Now let us praise Ruthless Defaults.
In the lexicon of financial institutions that extend consumer credit, a 'ruthless default' is a decision of a consumer borrower to discontinue servicing his or her debt obligations even though current cash flow (or unused borrowing capacity) would allow that borrower to do so. Rather than being recognized as a prudent financial decision in some circumstances, it is subject to mockery and denigration on a blanket basis. The mockery tends to focus on the past bad financial decisions the borrower made to get into the current financial bind (such as overpaying for a house or incurring uninsured medical expenses). The denigration tends to focus on the sanctity of contract, which is an escalation in to the moral sphere of earlier warnings about damaging one's credit rating.
Leaving the mockery and denigration aside, as I understand the concept, a ruthless default occurs when a person assesses their current financial situation and makes a 'zero based' decision on how to go forward. The priority given to staying current on the mortgage, the credit card debt and car payment, versus buying groceries, continuing the 401(k) contribution and keeping the utilities turned on, is matter of personal decision. The borrower disregards how he or she came to be in the present situation, and prioritizes and makes decisions on the basis of what makes the most sense going forward.
To the chagrin of commercial lenders, consumers stupid enough to have succumb to all sorts of insane credit blandishments in a prior incarnation, are turning out to be intelligent enough to realize that it's more important to keep the lights turned on than to protect the vanished equity in a house that they will eventually lose to a short sale or a foreclosure. And retirement plan balances frequently have greater protection in a personal bankruptcy than the personal goods bought on credit.
So, call it ruthless, call it self-interested, default is apparently beginning to occur with sufficient frequency that it's gotten the attention of industry and of the main stream media. It's not clear whether it will become so widespread as to impact general public attitudes towards indebtedness, but is becoming clear that earlier industry and rating agncy assumptions about the behavior of consumers in financial distress are no longer operative.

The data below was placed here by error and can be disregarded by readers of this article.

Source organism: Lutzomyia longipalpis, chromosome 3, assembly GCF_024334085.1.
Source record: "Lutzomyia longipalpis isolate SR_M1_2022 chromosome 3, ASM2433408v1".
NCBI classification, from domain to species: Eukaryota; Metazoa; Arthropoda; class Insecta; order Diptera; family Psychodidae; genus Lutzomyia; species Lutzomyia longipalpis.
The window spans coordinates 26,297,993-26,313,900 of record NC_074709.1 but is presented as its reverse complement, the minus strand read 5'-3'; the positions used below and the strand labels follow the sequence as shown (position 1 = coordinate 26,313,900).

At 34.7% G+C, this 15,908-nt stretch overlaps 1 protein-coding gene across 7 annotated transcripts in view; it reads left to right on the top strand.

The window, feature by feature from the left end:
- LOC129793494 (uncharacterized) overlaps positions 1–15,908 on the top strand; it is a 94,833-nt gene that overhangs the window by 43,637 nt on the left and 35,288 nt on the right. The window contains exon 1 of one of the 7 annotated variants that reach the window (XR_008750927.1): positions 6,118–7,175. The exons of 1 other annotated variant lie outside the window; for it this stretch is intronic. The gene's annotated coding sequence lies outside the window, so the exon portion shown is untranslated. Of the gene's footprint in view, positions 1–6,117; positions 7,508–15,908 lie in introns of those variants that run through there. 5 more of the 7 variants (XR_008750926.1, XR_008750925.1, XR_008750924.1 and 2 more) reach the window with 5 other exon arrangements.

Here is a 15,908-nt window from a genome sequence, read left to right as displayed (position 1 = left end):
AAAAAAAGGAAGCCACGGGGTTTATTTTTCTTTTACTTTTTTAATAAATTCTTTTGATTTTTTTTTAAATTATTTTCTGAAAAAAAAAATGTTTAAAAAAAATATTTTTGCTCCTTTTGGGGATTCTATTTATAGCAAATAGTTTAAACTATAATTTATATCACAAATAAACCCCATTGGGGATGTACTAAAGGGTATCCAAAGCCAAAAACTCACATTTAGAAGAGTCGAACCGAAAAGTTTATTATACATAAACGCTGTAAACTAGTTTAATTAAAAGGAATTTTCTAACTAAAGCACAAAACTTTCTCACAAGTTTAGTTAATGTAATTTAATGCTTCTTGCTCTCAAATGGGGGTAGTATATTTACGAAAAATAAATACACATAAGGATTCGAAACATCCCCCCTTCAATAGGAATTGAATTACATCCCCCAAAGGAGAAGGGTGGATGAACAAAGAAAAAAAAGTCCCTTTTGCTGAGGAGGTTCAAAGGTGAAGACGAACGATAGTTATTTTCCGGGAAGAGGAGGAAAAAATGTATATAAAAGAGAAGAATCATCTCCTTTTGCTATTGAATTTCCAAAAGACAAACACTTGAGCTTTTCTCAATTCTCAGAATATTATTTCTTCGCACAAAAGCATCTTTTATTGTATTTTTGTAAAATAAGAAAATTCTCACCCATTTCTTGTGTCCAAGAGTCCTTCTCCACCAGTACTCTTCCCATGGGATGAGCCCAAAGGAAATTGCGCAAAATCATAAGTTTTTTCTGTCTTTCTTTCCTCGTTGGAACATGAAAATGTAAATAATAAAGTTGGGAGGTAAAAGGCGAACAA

There should be no surprise in this. People are going to put protecting themselves before protecting the people who have lent them money. What is a little surprising is the reasonable conclusions people are reaching about how best to protect themselves. At a minimum, people have lost faith in the proposition that house prices only go up, and that your house is the best investment you'll ever make. Beyond that, I'm getting the sense that the weird belief that a good credit rating, or credit score, was some kind of financial 'asset' is beginning to fray, though I'm not ready to announce a return to a 'pay as you go' mentality.
One interesting thing about ruthless default is that it is an alternative to entering the chute of credit counselling, debt repayment plans or personal bankruptcy. In each of those officially sanctioned alternatives, the debtor relinquishes autonomy over his or her personal finances in exchange for some form of forbearance and accomodation. By contrast, ruthless default is a zen move. The debtor simply does nothing (more precisely, stops making paymens) and leaves the response up to the creditor.
The mortgage servicer can initiate foreclosure, foreclose and pursue any deficiency. The credit cards can be cancelled. The car can be repossessed. Foreclosure takes months. The cancelled credit card issuer is still stuck as a general unsecured debtor for a bad loan. Only the repo man gets his collateral back promptly and in immediately saleable condition. But in everyone of these situations, the transaction costs and the administrative effort associated with pursing the remedy was simply not factored into the original extension of credit. And the machinery to accomplish the remedy is not in place, at least systemically at the levels of activity required to respond to widespread ruthless default.
Or perhaps I should say 'rational default'?
Schedule for Week of May 28, 2017
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